As the climate crisis gets worse, cities are pushing to lower their carbon footprints, improve living conditions, and enhance indoor air quality. For instance, Portland has proposed a policy to address climate and health standards for existing buildings. The policy intends to support tenants, especially Black, Indigenous, and people of color (BIPOC).
The City of Portland wants to reduce its carbon emissions to 50% below 1990 levels by 2030. Zero emissions by 2050 is the final goal to maintain. Older buildings often provide substandard living conditions This leads to health issues and high costs for heating and cooling. We are excited that the city’s policies recognize indoor air quality as a key aspect of health and well-being.
Working with impacted community members, the Bureau of Planning and Sustainability policy describes what they call “HEART standards” for rental apartments and for large, commercial and multi-family buildings. HEART stands for Healthy housing, Equitable energy, Anti-displacement, Resilience, and Temperature. All these standards will work to reduce carbon emissions and improve indoor air quality. For instance, the policy suggests requiring natural gas stove ventilation to improve indoor air quality. We couldn’t agree more. Natural gas is affordable for people living on low-income and needs to be an energy option for a just transition.
Another aspect of the policy will improve energy efficiency or increase the renewable energy supply to limit carbon emissions. The policy also makes clear that buildings need to be more resilient to wildfire smoke. This is an issue that directly affects indoor air quality.
Portland Housing Bureau is also taking action in this area. The PHB Green Building Policy update in April of 2022 requires balancing ventilation with control of indoor sources of pollution for affordable housing projects under their purview. They are currently reviewing their indoor air quality standards from 2017. The process will hinge somewhat on Portland Clean Energy Fund, who they are collaborating with.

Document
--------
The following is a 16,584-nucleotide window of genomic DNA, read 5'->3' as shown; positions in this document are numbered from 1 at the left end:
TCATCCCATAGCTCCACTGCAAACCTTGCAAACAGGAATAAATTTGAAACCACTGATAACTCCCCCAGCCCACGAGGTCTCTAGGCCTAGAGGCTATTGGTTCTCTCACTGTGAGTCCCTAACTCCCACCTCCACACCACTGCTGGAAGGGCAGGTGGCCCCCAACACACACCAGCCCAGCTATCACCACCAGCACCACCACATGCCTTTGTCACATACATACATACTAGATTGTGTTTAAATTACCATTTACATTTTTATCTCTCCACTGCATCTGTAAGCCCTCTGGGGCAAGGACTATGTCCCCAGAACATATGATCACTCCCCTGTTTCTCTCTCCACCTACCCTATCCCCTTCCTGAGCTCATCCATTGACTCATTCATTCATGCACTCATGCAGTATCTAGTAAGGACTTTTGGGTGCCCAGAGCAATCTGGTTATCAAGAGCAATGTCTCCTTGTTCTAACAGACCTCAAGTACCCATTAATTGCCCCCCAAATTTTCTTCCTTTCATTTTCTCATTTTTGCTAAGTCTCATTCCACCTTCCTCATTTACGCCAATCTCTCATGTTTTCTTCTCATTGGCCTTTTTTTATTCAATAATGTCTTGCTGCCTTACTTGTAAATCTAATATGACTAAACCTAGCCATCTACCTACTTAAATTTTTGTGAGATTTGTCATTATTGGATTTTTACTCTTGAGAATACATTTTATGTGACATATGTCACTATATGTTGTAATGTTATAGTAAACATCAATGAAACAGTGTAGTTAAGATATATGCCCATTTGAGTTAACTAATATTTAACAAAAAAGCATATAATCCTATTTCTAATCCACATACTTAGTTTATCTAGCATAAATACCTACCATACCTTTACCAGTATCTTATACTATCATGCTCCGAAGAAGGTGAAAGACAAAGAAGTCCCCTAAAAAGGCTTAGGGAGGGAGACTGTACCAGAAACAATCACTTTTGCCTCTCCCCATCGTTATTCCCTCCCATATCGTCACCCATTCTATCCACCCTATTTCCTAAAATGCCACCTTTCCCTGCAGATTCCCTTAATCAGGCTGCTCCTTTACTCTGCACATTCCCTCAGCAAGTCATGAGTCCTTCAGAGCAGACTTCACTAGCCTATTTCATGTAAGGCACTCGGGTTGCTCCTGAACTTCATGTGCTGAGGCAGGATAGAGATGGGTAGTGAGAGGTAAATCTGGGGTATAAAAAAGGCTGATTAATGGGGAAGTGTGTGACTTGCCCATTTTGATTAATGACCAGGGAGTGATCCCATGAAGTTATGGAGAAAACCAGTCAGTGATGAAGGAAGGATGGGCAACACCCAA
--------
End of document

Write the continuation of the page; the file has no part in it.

BuildingLens is a software platform that optimizes energy-efficient buildings and the health and comfort of building occupants. It aligns very well with the vision of this policy. BuildingLens provides building owners and tenants with clean, safe, and energy-efficient indoor spaces. Its product, AirLens, is a solution for remote control of buildings to monitor air quality and address threats like wildfire smoke in real time. It integrates with existing web-based control systems. This offers a robust, low-cost, and easy-to-use solution to building owners and operators.
By monitoring and mitigating threats to indoor air quality, BuildingLens can significantly contribute to the implementation of the city’s policy. When the air quality indoors deteriorates due to factors such as wildfire smoke or inadequate ventilation, AirLens can identify the issue, alert the building operators, and initiate appropriate mitigation strategies.
Also, as the policy hopes to limit carbon emissions by improving energy efficiency, BuildingLens’ EnergyLens solution offers a data-driven approach to enhance energy savings further. By analyzing data from multiple sources, EnergyLens provides building-specific energy savings recommendations.
BuildingLens puts people first, builds trust by ensuring clean indoor air quality during external threat events, and offers progressively deeper, building-specific energy savings. It is effective tool to implement Portland’s new policy and offers hope for a future where indoor air quality is no longer compromised in our fight against climate change. BuildingLens is on track to contribute significantly to Portland’s journey towards a more safe, healthy, and efficient living experience for the people it serves.